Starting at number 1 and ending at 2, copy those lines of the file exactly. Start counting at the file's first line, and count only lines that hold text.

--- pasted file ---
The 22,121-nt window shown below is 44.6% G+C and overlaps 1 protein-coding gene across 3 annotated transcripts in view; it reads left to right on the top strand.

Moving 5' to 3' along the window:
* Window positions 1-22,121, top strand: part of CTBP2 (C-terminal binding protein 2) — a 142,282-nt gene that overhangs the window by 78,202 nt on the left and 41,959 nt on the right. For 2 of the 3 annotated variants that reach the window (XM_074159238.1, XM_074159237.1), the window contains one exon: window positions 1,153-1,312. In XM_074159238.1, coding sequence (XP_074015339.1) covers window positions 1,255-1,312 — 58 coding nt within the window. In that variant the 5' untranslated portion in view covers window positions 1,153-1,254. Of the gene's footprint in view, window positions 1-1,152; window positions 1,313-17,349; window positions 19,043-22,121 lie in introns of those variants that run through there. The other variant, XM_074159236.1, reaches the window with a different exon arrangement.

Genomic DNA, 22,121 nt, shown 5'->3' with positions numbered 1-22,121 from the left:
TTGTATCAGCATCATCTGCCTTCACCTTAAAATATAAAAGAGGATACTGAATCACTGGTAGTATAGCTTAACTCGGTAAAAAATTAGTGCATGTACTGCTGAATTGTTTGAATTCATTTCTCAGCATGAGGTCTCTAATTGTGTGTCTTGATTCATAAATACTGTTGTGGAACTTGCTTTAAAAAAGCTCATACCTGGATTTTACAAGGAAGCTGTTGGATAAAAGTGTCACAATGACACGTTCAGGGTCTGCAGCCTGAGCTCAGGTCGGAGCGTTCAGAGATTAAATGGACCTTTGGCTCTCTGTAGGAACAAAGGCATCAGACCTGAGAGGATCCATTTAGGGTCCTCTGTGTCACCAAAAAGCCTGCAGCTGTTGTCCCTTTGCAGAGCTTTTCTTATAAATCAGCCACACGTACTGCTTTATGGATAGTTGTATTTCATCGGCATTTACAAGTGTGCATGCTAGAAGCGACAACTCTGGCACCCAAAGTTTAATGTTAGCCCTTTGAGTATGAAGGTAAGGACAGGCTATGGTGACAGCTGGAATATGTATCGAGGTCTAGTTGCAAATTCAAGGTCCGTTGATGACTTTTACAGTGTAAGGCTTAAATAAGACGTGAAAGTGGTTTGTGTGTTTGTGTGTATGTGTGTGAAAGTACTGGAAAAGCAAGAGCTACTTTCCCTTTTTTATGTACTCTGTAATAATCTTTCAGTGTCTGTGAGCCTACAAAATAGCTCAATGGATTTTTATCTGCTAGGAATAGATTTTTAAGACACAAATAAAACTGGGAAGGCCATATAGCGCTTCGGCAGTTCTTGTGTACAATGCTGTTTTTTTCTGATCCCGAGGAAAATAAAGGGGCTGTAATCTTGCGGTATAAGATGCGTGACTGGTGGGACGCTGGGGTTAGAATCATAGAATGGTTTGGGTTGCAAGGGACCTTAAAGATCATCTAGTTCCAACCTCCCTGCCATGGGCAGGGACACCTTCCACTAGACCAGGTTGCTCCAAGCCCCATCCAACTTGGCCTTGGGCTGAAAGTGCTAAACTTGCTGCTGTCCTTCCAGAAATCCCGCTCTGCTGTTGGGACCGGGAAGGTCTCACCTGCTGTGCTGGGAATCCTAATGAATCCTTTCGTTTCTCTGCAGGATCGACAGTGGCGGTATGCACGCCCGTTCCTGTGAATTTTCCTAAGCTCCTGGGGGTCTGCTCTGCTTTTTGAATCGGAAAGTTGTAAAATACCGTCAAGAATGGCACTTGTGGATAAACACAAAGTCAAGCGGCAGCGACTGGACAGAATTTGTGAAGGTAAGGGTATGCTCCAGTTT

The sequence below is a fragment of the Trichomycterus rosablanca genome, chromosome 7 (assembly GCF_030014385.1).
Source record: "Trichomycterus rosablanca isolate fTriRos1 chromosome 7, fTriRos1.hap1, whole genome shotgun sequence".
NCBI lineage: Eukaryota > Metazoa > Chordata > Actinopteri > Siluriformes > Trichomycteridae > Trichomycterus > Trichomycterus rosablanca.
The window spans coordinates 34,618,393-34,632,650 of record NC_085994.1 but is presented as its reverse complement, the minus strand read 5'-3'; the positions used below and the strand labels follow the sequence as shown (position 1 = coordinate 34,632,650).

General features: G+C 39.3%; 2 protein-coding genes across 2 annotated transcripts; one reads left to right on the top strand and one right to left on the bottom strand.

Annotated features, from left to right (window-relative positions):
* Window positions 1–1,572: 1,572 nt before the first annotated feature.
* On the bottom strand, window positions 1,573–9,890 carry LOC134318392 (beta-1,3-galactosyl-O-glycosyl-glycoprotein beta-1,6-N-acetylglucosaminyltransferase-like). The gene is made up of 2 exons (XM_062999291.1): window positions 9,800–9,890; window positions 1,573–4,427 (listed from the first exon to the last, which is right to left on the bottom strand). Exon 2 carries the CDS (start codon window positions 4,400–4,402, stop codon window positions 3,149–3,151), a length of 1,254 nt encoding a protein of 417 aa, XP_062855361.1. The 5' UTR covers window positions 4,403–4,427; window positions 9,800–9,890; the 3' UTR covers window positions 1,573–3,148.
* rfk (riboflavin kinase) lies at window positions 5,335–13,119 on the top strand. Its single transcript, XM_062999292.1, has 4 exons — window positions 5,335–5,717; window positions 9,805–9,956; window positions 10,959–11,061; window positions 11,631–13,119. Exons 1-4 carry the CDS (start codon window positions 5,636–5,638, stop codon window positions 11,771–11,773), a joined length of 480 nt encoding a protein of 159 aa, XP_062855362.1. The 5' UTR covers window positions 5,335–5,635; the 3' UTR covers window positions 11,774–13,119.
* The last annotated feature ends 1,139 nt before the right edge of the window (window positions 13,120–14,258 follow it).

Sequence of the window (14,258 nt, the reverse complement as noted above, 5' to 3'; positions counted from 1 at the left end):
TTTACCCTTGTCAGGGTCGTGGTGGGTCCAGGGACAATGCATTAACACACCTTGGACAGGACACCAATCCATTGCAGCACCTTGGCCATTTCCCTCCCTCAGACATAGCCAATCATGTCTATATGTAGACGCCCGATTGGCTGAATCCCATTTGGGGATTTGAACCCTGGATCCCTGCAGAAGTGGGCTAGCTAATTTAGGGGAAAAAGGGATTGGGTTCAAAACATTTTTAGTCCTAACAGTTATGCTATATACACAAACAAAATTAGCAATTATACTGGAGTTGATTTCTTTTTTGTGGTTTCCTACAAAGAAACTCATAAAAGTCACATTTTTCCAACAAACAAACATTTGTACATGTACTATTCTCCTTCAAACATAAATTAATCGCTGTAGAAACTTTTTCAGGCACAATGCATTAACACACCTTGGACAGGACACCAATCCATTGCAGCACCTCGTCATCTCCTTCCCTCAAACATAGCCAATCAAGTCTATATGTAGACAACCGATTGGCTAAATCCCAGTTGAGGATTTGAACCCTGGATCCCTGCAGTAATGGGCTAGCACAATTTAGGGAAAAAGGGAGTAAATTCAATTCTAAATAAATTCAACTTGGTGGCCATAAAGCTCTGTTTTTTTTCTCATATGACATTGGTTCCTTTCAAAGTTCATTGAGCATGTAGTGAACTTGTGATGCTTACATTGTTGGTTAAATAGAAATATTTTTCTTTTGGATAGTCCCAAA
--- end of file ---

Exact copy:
The 22,121-nt window shown below is 44.6% G+C and overlaps 1 protein-coding gene across 3 annotated transcripts in view; it reads left to right on the top strand.

Moving 5' to 3' along the window: